Each series has the following features: subtitles, audio commentaries (heavy on the humor) for all but five of the Series 1 episodes; a half-hour long "Making of the Series" for each, with the great set and costume talks; a lengthy publicity feature, with the cast doing radio and talk shows, signings, and print interviews; creative photo galleries; outtakes; and all the great musical moments, all in choosable formats. Series 1 has "History of the Boosh." Series 2 and 3 have deleted scenes. Series 2 has the Boosh Pilot, a pre-working of the "Tundra" episode in front of a live audience, which was weird. There's also a short film, Sweet, starring the two that deals with Fielding character creating an imaginary lover that causes tension. Series 3 has a promo for the band Mint Royale, where Fielding rocks out to a song in the car while the rest of the group robs a bank. Needless to say, it wouldn't be on here if it weren't worth it's weight in great, so everything should be experienced.
The additional extras disc is has a playful menu that you navigate through, clicking onto different visuals that come up. Each page has 1-3 extras. They are as follows: a lengthy Q&A session, Bob Fossil Zoo announcements, pilot episode deleted scenes and outtakes, a Boosh marathon's TV links, a collection of crimps, a making of the Sammy the Crab character, an acceptance of a Royal Television Society Award, scenes from a late '90s sketch show the group were involved with called Unnecessary Acts, and other small tidbits. The best part, though, is the "A Journey Through Time and Space" hour-long documentary about the origins and exploding popularity of the show. Loads of great stuff here.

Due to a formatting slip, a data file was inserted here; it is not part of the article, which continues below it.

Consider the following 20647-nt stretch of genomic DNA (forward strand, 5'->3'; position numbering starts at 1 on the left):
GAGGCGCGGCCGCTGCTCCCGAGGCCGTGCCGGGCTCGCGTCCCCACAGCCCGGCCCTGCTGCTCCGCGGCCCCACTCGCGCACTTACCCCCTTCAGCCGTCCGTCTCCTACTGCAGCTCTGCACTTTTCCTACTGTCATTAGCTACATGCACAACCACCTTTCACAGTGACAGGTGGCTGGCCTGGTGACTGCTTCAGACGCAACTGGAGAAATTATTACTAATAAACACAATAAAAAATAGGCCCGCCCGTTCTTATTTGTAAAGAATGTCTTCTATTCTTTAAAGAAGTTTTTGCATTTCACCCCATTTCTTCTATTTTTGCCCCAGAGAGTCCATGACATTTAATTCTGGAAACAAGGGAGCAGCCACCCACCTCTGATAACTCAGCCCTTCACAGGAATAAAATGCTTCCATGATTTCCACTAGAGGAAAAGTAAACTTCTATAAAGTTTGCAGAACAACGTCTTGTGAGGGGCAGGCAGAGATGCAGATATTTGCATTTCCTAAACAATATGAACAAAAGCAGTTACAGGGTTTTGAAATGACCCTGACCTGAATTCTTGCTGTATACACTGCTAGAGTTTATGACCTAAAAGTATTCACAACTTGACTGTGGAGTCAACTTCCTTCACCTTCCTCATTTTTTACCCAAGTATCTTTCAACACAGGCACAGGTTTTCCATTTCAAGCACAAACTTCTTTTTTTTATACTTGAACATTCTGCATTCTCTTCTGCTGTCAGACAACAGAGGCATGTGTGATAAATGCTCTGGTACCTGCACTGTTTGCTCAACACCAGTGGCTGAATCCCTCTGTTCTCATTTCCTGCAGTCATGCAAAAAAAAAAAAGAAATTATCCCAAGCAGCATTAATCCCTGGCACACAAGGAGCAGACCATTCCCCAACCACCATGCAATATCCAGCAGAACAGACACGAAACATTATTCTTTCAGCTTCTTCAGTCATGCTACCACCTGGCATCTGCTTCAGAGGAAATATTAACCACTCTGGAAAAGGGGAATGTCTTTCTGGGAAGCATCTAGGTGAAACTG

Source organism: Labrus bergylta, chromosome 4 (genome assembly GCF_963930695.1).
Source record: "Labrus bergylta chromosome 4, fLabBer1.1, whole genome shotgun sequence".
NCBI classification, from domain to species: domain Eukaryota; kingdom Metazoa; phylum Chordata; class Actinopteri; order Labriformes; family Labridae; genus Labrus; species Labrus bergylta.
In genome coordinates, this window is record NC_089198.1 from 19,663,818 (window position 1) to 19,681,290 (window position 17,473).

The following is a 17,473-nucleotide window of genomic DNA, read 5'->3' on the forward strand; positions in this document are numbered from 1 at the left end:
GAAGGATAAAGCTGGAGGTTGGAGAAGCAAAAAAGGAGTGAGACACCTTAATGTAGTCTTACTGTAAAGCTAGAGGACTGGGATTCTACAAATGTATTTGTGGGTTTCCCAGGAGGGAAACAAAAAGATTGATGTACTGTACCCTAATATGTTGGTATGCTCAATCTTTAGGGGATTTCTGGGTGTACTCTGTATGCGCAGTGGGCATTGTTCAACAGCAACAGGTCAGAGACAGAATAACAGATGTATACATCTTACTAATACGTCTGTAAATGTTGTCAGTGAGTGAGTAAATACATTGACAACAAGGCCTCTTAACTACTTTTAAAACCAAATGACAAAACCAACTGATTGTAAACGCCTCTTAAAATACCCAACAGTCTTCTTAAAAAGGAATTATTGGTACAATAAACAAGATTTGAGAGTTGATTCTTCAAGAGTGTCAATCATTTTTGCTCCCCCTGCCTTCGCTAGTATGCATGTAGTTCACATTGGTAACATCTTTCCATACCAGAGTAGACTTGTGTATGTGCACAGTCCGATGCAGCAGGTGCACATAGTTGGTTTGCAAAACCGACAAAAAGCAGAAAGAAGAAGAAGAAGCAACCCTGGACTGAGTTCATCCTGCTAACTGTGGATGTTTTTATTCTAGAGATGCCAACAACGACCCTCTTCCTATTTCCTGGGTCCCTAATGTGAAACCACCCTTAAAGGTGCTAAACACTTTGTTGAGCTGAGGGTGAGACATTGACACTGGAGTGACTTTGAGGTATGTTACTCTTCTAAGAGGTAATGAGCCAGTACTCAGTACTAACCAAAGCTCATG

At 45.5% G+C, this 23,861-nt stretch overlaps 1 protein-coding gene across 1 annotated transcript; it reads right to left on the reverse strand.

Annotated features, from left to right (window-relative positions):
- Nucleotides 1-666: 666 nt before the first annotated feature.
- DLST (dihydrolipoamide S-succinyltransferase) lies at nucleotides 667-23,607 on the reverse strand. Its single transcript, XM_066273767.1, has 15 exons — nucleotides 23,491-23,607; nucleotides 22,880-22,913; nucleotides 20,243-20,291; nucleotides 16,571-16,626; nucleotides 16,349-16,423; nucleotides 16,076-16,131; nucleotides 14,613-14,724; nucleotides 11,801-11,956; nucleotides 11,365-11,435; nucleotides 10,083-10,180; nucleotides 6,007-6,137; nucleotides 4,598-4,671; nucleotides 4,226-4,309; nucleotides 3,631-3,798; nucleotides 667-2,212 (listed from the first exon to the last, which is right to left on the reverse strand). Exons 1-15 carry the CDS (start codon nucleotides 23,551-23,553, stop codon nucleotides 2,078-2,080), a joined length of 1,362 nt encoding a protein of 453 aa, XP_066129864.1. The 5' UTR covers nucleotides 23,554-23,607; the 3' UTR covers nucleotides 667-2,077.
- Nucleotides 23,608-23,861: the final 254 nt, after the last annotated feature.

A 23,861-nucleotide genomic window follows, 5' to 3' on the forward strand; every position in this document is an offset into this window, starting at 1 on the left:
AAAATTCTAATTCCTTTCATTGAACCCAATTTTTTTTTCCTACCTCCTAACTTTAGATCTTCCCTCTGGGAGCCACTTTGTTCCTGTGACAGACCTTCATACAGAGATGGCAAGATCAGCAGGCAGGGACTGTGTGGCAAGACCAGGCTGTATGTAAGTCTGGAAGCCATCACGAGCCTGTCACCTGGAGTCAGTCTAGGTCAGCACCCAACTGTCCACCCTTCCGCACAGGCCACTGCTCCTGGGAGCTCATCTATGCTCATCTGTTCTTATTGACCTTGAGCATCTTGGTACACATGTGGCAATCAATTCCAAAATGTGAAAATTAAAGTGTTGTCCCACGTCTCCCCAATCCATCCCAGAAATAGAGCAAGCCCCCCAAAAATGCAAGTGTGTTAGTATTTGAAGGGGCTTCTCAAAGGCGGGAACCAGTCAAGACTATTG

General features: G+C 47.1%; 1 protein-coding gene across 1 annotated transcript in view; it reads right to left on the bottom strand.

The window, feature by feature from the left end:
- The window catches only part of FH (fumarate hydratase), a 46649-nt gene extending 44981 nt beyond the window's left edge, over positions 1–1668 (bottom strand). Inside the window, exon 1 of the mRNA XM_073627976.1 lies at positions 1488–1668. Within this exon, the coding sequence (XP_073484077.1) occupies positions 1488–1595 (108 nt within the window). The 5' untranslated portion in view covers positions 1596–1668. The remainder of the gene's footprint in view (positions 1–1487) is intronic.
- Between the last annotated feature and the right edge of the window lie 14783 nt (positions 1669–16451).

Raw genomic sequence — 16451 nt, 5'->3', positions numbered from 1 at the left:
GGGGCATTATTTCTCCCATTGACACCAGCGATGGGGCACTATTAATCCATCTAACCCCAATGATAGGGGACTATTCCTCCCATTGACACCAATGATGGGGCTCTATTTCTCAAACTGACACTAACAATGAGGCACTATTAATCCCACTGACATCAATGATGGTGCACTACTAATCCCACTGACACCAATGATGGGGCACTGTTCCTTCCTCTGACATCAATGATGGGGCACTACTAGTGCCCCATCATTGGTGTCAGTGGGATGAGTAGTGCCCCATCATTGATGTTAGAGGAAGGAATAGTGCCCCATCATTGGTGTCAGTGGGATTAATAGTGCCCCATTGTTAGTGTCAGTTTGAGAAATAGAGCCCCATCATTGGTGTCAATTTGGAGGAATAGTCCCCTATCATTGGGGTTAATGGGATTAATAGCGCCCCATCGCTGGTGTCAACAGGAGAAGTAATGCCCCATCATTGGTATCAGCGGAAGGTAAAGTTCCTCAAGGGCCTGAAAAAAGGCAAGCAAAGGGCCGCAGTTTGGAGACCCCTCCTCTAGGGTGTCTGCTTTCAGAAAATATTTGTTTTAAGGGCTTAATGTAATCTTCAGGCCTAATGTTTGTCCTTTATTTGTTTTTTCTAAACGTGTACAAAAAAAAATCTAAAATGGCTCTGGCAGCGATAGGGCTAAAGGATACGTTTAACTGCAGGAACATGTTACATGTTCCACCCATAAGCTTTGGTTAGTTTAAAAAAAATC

The set is cheaper than buying all three series, and has more shit on it. There's math involved. The show is already getting a huge audience in the states, so this review may feel belated, but the completist in me is coming at you like a mist, like a cloud, like a vapor. Those of you holding out for an American remake are going to have to wait until the end of forever, so pick it up.
Nick is a Cajun Country native, and is often asked why he doesn't sound like that's the case. His love for his wife and daughters is almost equaled by his love of gasp-for-breath laughter and gasp-for-breath horror. A lifetime spent in the vicinity of a television screen led to his current dream job, as well as his knowledge of too many TV themes and ad jingles.